Statue unveiled for Poplar boxing champ Teddy Baldock

The unveiling of a life size bronze statue of boxing legend Teddy Baldock, 'The Pride of Poplar' ove

The unveiling of a life size bronze statue of boxing legend Teddy Baldock, 'The Pride of Poplar' overlooking the site of his childhood home in East London. Martin Sax and Pam Baldock (Teddy's Mum) - Credit: Archant

Hundreds of people gathered in Langdon Park for the unveiling of a memorial statue to honour one of the East End’s greatest ever boxers.

Teddy Baldock, who grew up in Byron Street, became Britain’s youngest ever bantamweight world champion in 1927, at the age of just 19.

The unveiling ceremony was attended by about 300 people, including Martin Sax, Teddy’s grandson, who led the campaign for the statue to be placed outside Langdon Park DLR station.

Many greats of the world of boxing turned out for the event, including Charlie Magri, world flyweight champion, and seven-time world lightweight champion Colin Dunne.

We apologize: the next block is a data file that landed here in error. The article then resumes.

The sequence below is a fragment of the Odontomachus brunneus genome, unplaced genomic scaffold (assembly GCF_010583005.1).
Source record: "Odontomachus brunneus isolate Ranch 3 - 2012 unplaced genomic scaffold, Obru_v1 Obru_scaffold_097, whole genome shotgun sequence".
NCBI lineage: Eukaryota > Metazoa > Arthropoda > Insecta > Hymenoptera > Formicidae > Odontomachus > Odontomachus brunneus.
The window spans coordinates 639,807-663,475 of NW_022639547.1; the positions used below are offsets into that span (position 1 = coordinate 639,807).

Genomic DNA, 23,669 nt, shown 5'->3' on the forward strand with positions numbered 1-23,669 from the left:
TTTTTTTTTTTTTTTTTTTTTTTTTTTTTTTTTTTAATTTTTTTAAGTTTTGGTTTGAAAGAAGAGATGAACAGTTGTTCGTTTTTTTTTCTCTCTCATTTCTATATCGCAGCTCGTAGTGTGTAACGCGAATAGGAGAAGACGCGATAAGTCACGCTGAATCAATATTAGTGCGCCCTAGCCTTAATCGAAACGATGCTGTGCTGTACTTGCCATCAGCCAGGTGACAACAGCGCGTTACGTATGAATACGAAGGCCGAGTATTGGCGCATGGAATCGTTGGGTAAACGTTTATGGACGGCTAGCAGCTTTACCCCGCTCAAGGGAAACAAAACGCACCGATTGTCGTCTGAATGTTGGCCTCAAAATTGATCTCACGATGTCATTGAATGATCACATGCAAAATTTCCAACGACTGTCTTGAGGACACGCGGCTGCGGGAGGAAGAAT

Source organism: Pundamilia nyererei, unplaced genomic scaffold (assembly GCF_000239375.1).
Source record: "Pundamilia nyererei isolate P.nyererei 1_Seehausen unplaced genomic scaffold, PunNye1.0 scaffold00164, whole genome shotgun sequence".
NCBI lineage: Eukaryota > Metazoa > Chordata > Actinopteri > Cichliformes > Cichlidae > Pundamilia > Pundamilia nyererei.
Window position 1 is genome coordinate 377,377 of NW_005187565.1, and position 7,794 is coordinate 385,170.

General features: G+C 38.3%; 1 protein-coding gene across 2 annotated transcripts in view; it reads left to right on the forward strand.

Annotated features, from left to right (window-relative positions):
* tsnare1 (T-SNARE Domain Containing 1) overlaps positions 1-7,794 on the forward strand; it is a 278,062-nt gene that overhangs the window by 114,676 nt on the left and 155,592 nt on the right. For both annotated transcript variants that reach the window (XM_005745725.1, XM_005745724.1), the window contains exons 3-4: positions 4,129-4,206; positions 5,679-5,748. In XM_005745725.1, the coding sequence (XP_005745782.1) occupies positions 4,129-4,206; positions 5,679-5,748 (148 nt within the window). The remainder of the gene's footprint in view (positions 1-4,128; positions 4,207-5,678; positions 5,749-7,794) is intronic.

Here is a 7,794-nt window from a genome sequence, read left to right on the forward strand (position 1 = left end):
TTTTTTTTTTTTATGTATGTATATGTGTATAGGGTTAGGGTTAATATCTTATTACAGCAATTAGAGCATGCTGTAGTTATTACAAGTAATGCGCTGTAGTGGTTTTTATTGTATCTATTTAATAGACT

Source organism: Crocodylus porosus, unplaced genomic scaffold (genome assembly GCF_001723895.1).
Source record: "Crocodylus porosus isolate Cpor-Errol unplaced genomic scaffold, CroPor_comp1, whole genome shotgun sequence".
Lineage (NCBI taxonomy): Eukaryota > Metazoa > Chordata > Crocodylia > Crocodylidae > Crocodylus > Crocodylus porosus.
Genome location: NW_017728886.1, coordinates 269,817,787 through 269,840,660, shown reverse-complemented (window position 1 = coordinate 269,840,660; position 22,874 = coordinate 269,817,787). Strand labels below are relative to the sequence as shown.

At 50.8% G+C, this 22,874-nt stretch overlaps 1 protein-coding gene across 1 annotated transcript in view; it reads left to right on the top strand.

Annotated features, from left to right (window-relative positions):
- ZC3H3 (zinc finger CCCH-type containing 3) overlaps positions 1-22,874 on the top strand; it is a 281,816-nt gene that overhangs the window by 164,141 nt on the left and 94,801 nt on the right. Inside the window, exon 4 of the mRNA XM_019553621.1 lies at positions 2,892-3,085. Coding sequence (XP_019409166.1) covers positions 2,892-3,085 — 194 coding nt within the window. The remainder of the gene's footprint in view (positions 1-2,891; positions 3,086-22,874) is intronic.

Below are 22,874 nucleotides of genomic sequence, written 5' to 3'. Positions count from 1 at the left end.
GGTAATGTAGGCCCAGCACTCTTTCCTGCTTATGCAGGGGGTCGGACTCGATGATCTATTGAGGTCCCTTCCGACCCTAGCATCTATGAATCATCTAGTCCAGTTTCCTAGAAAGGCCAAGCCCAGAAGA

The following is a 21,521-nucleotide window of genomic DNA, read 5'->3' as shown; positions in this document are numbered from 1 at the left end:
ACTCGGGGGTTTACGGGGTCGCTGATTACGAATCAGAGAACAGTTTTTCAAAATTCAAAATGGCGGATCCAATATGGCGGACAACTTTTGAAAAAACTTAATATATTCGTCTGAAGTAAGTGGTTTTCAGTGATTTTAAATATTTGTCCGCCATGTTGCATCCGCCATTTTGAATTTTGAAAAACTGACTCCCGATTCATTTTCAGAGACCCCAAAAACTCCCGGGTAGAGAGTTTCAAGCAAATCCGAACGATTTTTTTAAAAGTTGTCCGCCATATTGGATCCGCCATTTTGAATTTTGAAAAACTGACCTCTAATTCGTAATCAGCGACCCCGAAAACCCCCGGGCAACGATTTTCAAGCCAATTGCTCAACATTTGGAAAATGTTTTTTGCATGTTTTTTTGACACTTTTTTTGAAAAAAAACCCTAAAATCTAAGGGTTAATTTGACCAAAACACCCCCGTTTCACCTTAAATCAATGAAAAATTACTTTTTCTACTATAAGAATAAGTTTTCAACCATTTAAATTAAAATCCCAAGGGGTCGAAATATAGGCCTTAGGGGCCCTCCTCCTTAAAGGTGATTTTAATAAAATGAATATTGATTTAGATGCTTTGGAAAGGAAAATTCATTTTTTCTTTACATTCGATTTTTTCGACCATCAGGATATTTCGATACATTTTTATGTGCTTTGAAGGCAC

The statue of Teddy, who died penniless in 1971, overlooks a boxing gym on the second floor of the new, state-of-the-art Spotlight Youth Centre.

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Martin, who raised tens of thousands of pounds for the statue, said: “Whenever my grandfather fought, he was known as the pride of Poplar, and I’m hoping that now the people of Poplar can be proud of him again.”

He also thanked social housing provider Poplar Harca for its help.

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All proceeds on the day went to The Teddy Baldock Sports Benevolent Fund, a charity set up by Mr Sax to help people severely injured while playing sports.

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